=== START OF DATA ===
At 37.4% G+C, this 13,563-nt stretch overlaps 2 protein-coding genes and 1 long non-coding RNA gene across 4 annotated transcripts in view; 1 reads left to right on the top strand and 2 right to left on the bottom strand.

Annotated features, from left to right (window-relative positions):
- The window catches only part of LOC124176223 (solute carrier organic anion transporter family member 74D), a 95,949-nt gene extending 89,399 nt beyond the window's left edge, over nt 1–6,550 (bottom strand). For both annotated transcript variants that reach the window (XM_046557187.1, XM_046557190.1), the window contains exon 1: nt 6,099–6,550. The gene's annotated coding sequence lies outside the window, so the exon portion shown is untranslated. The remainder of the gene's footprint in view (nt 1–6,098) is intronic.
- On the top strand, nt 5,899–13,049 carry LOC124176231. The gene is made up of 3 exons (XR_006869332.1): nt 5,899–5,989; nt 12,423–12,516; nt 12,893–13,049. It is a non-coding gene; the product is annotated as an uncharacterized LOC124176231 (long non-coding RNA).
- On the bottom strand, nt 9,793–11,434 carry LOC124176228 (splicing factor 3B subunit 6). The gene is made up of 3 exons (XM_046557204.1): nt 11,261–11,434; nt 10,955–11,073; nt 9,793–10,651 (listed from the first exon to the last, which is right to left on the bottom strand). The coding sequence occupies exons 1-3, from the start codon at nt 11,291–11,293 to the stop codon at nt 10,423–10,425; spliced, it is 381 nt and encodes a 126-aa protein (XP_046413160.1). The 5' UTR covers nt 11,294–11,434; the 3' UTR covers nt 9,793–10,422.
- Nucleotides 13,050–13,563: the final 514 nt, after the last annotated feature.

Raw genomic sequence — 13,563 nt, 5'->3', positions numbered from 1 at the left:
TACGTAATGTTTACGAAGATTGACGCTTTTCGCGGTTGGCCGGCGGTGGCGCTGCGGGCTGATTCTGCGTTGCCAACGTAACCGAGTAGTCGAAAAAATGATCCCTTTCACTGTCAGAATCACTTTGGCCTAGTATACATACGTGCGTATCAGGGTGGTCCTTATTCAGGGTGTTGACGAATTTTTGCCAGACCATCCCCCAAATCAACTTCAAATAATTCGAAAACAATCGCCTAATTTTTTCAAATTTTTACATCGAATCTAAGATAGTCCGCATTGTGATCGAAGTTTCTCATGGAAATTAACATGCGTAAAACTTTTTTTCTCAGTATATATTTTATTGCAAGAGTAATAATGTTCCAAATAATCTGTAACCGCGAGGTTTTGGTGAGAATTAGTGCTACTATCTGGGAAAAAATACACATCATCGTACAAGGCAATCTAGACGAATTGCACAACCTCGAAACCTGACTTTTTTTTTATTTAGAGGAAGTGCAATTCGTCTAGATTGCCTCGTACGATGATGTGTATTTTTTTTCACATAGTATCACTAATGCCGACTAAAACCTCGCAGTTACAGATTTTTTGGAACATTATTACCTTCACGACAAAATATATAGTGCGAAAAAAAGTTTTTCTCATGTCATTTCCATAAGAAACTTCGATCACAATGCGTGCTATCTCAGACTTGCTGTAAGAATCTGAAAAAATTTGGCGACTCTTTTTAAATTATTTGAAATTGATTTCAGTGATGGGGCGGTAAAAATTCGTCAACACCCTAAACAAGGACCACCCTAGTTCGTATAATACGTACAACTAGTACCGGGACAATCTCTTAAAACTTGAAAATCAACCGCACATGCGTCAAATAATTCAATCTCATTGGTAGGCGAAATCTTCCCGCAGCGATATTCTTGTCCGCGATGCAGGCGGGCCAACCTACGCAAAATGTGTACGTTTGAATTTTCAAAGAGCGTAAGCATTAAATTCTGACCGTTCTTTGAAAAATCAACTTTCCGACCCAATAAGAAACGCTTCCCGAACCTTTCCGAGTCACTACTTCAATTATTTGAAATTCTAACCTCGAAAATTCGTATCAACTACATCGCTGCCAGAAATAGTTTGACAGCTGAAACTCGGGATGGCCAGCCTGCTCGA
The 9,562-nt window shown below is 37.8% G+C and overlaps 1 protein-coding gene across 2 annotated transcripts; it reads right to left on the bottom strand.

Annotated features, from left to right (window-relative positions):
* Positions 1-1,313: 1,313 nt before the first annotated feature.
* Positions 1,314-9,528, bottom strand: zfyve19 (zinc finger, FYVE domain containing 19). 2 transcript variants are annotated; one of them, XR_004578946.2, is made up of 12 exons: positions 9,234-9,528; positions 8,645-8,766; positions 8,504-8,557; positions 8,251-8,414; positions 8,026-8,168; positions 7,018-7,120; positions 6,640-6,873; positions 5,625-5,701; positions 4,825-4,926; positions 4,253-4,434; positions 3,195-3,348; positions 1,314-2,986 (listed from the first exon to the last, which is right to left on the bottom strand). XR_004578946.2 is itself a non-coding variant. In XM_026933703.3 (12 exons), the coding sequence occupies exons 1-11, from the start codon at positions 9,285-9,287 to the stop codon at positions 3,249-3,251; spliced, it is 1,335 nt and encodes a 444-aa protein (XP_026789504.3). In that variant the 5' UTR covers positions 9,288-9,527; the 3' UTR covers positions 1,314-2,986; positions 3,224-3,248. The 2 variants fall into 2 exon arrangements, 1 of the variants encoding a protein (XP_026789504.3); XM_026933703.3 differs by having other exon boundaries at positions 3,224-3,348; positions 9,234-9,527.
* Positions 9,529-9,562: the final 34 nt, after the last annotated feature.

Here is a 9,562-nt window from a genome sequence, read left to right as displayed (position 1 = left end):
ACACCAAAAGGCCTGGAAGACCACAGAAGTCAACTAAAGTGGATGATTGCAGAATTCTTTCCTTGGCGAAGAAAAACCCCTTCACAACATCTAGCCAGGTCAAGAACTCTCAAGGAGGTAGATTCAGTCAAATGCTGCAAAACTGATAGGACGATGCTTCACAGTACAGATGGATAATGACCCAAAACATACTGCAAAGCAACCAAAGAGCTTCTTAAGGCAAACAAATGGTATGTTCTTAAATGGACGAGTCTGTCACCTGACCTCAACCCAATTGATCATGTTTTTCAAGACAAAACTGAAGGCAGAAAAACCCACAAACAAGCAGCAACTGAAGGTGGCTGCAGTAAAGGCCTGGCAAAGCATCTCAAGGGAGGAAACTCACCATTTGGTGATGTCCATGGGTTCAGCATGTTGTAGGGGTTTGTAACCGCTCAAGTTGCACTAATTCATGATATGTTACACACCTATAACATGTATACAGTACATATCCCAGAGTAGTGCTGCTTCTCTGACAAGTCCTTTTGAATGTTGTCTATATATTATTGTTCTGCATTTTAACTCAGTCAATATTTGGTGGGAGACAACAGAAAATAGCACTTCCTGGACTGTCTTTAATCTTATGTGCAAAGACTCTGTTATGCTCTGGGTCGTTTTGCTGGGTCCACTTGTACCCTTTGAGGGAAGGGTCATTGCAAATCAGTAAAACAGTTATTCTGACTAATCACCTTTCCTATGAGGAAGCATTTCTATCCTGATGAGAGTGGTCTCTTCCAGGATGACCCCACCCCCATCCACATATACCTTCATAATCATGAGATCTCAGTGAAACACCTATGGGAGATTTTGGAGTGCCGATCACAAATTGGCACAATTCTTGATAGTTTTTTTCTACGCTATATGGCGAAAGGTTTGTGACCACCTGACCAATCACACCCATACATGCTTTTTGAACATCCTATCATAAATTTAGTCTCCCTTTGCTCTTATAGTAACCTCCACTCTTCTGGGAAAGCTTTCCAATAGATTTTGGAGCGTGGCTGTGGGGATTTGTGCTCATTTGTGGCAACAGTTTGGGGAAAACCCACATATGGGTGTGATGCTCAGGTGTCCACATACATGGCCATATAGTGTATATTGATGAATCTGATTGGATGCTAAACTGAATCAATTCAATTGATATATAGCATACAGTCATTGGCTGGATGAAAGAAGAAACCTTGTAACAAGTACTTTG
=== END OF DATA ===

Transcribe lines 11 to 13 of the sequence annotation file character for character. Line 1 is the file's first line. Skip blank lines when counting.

* Positions 1-1,313: 1,313 nt before the first annotated feature.
* Positions 1,314-9,528, bottom strand: zfyve19 (zinc finger, FYVE domain containing 19). 2 transcript variants are annotated; one of them, XR_004578946.2, is made up of 12 exons: positions 9,234-9,528; positions 8,645-8,766; positions 8,504-8,557; positions 8,251-8,414; positions 8,026-8,168; positions 7,018-7,120; positions 6,640-6,873; positions 5,625-5,701; positions 4,825-4,926; positions 4,253-4,434; positions 3,195-3,348; positions 1,314-2,986 (listed from the first exon to the last, which is right to left on the bottom strand). XR_004578946.2 is itself a non-coding variant. In XM_026933703.3 (12 exons), the coding sequence occupies exons 1-11, from the start codon at positions 9,285-9,287 to the stop codon at positions 3,249-3,251; spliced, it is 1,335 nt and encodes a 444-aa protein (XP_026789504.3). In that variant the 5' UTR covers positions 9,288-9,527; the 3' UTR covers positions 1,314-2,986; positions 3,224-3,248. The 2 variants fall into 2 exon arrangements, 1 of the variants encoding a protein (XP_026789504.3); XM_026933703.3 differs by having other exon boundaries at positions 3,224-3,348; positions 9,234-9,527.
* Positions 9,529-9,562: the final 34 nt, after the last annotated feature.